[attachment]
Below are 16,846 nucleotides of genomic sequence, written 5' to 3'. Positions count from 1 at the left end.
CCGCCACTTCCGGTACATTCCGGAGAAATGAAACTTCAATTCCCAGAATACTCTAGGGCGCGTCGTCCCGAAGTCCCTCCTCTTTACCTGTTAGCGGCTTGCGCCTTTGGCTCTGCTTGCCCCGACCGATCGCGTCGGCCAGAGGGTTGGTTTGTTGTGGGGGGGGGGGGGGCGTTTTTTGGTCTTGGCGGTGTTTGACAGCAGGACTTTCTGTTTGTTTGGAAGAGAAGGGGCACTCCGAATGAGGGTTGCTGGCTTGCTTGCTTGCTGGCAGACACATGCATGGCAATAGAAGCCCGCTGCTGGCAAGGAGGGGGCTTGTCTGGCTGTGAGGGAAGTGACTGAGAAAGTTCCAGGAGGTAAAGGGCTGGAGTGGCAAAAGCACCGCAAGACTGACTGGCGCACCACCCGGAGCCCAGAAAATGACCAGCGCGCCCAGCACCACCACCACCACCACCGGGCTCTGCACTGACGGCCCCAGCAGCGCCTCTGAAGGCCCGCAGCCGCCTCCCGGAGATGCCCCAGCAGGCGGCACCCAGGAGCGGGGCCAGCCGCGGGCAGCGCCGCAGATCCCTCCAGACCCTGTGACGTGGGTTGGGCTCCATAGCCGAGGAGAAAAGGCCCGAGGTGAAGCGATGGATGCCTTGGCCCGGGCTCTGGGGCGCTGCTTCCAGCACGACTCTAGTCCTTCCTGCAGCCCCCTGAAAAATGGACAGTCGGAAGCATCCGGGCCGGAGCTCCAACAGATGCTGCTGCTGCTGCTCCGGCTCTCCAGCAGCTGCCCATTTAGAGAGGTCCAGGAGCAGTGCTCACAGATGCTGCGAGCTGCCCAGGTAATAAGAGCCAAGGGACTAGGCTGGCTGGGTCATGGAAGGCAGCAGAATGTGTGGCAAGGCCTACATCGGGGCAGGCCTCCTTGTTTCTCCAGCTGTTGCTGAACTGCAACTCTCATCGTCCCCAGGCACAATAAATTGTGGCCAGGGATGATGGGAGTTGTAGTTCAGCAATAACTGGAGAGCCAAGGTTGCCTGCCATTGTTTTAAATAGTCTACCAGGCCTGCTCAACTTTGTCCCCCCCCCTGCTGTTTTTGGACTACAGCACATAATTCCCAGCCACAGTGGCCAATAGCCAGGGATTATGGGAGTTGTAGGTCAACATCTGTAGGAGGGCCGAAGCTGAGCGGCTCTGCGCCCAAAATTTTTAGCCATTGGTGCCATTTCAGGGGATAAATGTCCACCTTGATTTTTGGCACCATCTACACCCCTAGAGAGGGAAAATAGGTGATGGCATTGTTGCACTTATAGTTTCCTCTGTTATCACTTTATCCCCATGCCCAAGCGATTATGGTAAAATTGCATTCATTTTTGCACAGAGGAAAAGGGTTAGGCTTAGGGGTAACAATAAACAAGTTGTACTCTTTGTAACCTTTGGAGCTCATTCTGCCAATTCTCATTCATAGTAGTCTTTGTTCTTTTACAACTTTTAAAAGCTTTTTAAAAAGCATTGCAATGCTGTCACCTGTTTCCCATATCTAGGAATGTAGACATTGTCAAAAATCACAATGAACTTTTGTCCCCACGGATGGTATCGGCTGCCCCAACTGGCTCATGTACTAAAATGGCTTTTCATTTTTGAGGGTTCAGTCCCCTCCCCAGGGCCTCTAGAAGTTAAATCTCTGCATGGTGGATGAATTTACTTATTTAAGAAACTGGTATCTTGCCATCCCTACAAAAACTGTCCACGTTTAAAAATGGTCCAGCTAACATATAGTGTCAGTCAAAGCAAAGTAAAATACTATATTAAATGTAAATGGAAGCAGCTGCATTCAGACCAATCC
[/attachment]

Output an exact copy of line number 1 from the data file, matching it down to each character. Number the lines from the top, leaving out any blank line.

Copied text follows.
Below are 16,846 nucleotides of genomic sequence, written 5' to 3'. Positions count from 1 at the left end.